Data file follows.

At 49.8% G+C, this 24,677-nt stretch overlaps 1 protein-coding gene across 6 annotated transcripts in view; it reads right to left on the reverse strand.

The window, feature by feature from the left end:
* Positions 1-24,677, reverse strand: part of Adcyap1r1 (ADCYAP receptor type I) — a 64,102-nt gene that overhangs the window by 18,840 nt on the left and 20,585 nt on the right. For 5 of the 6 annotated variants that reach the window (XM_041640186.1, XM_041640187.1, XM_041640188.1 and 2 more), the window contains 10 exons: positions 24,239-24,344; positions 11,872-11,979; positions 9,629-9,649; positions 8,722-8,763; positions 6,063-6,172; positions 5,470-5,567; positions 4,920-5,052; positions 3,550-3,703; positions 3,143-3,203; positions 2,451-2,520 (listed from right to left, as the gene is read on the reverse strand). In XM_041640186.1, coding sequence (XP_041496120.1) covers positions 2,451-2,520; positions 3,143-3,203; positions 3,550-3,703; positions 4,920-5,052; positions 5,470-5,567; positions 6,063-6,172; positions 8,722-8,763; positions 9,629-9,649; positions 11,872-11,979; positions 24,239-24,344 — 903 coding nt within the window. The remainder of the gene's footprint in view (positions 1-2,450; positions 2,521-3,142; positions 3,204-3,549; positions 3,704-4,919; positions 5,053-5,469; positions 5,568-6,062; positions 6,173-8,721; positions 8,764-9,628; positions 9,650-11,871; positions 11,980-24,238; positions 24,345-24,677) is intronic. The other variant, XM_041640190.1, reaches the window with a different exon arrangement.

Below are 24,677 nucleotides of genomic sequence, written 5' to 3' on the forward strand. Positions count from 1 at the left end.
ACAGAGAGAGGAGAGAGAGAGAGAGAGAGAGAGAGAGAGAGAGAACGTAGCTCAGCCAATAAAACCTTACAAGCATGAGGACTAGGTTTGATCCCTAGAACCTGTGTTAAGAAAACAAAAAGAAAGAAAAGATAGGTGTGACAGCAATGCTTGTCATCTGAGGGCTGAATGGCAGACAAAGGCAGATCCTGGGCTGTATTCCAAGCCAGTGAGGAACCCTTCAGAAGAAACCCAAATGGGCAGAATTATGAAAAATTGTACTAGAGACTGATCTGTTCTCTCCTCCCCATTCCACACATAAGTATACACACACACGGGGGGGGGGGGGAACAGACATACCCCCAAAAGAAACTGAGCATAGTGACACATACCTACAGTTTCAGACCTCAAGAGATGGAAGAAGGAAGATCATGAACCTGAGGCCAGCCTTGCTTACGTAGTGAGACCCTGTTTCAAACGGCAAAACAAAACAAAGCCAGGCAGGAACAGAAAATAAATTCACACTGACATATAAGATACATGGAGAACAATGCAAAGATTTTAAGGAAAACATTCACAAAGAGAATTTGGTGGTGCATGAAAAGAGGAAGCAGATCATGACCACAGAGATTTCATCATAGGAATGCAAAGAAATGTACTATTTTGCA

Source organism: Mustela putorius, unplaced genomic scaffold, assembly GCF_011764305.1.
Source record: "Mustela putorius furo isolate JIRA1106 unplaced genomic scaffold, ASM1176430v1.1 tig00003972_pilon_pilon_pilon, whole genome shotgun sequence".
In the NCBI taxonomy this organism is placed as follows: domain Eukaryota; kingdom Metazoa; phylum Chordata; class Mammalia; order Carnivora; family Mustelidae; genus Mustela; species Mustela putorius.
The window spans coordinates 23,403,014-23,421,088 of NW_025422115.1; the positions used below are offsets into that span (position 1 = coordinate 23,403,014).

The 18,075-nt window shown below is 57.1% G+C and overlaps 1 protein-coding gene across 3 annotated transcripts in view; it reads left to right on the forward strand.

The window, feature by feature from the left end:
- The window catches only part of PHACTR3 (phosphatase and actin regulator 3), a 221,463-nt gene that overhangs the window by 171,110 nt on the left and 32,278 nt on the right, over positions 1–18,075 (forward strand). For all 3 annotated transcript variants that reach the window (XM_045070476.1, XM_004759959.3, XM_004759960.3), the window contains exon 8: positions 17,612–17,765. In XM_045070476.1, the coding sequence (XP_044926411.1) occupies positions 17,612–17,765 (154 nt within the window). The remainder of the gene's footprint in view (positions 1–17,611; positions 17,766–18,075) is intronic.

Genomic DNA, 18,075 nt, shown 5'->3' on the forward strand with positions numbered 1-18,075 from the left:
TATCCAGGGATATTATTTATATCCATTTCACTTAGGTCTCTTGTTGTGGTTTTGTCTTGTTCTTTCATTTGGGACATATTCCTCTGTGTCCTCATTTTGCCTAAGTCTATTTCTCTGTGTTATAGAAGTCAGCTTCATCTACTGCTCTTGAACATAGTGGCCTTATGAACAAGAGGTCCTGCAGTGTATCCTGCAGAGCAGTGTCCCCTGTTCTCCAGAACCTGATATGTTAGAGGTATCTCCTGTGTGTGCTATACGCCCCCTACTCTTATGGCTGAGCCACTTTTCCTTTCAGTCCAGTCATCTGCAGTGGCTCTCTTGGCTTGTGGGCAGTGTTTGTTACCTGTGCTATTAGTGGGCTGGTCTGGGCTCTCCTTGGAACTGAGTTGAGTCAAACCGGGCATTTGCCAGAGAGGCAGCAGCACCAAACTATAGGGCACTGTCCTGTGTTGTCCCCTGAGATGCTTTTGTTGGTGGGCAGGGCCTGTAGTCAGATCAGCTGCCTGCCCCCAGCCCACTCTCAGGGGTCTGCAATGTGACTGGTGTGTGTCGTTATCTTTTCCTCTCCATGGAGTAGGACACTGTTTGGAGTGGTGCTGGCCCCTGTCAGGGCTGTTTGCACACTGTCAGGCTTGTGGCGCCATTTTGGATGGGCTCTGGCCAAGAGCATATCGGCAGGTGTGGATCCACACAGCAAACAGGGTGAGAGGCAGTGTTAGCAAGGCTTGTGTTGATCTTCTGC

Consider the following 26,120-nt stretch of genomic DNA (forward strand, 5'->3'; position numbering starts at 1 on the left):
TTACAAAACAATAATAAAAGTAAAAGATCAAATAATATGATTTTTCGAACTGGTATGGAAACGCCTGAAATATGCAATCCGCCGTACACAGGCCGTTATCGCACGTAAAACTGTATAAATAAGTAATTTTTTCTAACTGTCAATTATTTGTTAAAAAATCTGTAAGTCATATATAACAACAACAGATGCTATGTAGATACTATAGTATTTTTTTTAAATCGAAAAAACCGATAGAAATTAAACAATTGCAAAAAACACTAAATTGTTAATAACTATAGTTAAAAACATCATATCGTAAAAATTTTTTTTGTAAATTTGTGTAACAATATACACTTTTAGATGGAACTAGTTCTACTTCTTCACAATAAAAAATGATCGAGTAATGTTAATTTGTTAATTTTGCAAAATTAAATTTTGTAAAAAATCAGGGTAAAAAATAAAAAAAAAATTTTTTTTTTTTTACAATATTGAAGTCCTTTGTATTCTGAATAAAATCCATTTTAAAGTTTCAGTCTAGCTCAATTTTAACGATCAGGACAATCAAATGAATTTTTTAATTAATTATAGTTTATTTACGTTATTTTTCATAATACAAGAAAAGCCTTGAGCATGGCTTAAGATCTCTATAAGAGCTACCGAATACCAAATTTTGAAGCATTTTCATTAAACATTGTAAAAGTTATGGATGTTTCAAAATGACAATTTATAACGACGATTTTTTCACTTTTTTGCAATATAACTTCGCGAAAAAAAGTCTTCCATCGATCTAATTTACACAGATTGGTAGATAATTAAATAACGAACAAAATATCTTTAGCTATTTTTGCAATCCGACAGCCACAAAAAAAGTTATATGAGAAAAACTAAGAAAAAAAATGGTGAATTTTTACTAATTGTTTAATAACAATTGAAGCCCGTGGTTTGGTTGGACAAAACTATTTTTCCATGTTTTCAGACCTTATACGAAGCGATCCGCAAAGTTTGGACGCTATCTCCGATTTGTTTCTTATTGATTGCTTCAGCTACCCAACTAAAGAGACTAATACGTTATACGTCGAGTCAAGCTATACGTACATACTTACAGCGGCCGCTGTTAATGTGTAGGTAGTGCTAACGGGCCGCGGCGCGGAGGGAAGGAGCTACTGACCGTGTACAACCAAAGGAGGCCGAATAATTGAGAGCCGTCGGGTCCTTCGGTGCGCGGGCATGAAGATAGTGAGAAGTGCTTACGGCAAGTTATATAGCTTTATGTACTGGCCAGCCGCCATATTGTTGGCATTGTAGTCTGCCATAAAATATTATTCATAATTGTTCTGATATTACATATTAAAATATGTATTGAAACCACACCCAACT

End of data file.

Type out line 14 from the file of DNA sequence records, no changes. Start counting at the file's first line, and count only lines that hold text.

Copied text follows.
TATCCAGGGATATTATTTATATCCATTTCACTTAGGTCTCTTGTTGTGGTTTTGTCTTGTTCTTTCATTTGGGACATATTCCTCTGTGTCCTCATTTTGCCTAAGTCTATTTCTCTGTGTTATAGAAGTCAGCTTCATCTACTGCTCTTGAACATAGTGGCCTTATGAACAAGAGGTCCTGCAGTGTATCCTGCAGAGCAGTGTCCCCTGTTCTCCAGAACCTGATATGTTAGAGGTATCTCCTGTGTGTGCTATACGCCCCCTACTCTTATGGCTGAGCCACTTTTCCTTTCAGTCCAGTCATCTGCAGTGGCTCTCTTGGCTTGTGGGCAGTGTTTGTTACCTGTGCTATTAGTGGGCTGGTCTGGGCTCTCCTTGGAACTGAGTTGAGTCAAACCGGGCATTTGCCAGAGAGGCAGCAGCACCAAACTATAGGGCACTGTCCTGTGTTGTCCCCTGAGATGCTTTTGTTGGTGGGCAGGGCCTGTAGTCAGATCAGCTGCCTGCCCCCAGCCCACTCTCAGGGGTCTGCAATGTGACTGGTGTGTGTCGTTATCTTTTCCTCTCCATGGAGTAGGACACTGTTTGGAGTGGTGCTGGCCCCTGTCAGGGCTGTTTGCACACTGTCAGGCTTGTGGCGCCATTTTGGATGGGCTCTGGCCAAGAGCATATCGGCAGGTGTGGATCCACACAGCAAACAGGGTGAGAGGCAGTGTTAGCAAGGCTTGTGTTGATCTTCTGC